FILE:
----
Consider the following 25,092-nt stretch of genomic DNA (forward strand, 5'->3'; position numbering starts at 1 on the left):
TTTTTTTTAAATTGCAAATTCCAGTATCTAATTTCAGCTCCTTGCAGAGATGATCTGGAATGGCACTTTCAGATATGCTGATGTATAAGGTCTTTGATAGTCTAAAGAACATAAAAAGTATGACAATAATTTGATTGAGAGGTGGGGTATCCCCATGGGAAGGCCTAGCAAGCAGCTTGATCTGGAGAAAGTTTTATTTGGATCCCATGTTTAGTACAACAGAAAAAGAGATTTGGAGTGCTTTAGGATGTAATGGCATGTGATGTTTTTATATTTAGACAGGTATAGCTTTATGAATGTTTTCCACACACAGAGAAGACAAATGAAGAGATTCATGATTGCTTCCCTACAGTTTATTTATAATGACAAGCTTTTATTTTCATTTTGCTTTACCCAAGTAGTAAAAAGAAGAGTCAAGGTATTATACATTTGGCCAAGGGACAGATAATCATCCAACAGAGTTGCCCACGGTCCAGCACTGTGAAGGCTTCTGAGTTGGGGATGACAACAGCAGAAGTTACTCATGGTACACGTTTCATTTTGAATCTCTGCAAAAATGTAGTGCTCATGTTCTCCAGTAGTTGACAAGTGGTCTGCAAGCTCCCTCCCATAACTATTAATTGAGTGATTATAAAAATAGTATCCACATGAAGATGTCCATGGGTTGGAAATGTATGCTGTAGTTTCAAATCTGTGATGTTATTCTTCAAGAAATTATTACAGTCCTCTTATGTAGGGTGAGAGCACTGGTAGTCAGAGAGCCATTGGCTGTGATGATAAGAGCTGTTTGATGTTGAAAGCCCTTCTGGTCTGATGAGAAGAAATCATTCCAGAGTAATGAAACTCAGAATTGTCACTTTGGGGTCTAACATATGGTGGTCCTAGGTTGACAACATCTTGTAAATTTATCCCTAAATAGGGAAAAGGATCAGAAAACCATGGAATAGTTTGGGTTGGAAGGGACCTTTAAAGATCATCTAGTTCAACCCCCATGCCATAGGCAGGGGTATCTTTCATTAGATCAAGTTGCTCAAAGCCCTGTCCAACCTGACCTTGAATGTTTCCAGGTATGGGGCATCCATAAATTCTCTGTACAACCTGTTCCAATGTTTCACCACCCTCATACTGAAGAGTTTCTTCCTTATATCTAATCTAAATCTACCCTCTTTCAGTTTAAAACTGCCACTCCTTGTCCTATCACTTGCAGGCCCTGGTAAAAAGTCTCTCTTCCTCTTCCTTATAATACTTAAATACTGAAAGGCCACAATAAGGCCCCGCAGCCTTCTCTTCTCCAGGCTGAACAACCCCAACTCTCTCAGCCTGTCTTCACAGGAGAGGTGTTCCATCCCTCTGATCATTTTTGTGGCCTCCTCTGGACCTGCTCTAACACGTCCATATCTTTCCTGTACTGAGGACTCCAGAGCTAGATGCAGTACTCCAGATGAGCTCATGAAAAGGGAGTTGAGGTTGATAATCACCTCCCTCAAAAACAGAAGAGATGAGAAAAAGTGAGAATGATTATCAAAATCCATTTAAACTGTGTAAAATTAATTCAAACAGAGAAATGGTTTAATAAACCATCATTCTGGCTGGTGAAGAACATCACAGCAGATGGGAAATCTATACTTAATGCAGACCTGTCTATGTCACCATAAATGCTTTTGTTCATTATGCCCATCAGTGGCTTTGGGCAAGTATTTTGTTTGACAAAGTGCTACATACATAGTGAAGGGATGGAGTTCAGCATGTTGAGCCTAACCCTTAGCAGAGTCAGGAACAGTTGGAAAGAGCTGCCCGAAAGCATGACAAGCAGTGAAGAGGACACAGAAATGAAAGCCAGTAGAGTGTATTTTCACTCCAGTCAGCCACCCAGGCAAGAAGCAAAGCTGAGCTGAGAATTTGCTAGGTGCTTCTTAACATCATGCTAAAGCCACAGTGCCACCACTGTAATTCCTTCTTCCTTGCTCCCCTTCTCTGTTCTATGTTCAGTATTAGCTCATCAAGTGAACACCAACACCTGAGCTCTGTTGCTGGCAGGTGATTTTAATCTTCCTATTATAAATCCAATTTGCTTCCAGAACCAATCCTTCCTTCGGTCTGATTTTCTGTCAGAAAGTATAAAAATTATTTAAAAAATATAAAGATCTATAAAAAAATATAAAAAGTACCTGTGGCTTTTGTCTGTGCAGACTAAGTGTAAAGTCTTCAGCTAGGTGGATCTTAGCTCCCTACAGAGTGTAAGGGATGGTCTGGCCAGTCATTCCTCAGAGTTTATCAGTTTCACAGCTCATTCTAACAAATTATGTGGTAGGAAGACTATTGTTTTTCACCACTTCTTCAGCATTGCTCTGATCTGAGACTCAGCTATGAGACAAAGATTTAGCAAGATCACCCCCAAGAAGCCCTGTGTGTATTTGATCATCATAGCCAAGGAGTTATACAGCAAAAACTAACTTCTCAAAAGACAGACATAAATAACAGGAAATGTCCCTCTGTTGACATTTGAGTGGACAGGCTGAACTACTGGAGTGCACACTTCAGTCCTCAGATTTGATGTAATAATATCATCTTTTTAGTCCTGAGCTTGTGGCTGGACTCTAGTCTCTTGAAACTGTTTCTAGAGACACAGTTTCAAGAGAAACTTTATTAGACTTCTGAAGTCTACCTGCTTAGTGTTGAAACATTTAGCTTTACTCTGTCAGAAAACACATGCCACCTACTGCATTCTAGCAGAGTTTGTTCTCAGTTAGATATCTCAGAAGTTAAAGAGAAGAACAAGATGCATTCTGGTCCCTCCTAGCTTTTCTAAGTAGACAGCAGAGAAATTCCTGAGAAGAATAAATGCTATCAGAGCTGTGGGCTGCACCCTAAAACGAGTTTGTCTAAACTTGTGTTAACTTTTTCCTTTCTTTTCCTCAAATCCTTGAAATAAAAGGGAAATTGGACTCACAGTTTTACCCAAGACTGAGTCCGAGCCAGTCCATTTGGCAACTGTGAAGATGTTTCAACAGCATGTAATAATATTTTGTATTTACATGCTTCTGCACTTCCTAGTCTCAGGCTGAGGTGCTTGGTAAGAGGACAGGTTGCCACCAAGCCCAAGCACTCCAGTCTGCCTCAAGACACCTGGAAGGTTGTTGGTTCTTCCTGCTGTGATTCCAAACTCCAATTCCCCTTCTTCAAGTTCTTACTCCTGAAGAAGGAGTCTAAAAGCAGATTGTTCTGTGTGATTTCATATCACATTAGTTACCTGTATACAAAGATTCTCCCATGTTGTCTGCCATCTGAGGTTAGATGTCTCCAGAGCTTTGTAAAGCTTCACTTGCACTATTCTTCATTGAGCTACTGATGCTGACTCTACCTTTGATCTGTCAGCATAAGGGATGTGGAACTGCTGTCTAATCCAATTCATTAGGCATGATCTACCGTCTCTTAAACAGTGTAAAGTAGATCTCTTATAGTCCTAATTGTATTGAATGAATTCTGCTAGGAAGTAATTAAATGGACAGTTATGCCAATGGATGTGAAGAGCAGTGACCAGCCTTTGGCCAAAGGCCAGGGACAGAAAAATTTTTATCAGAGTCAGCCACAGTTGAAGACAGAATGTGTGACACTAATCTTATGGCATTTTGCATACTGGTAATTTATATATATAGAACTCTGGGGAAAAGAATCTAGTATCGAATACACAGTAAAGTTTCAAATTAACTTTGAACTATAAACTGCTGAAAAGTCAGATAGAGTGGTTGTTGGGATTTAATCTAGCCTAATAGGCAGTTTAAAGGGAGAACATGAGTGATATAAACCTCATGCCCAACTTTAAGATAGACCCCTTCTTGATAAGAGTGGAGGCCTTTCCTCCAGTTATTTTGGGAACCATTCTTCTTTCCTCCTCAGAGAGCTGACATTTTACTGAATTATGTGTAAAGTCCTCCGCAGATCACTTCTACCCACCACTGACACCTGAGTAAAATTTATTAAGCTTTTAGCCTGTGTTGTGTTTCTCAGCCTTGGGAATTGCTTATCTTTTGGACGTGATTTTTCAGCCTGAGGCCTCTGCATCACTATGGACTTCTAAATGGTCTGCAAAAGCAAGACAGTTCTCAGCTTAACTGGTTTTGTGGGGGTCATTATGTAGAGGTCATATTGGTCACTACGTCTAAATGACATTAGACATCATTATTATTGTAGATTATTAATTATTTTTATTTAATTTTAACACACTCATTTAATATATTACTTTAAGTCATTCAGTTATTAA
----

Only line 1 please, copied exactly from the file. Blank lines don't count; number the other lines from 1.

Consider the following 25,092-nt stretch of genomic DNA (forward strand, 5'->3'; position numbering starts at 1 on the left):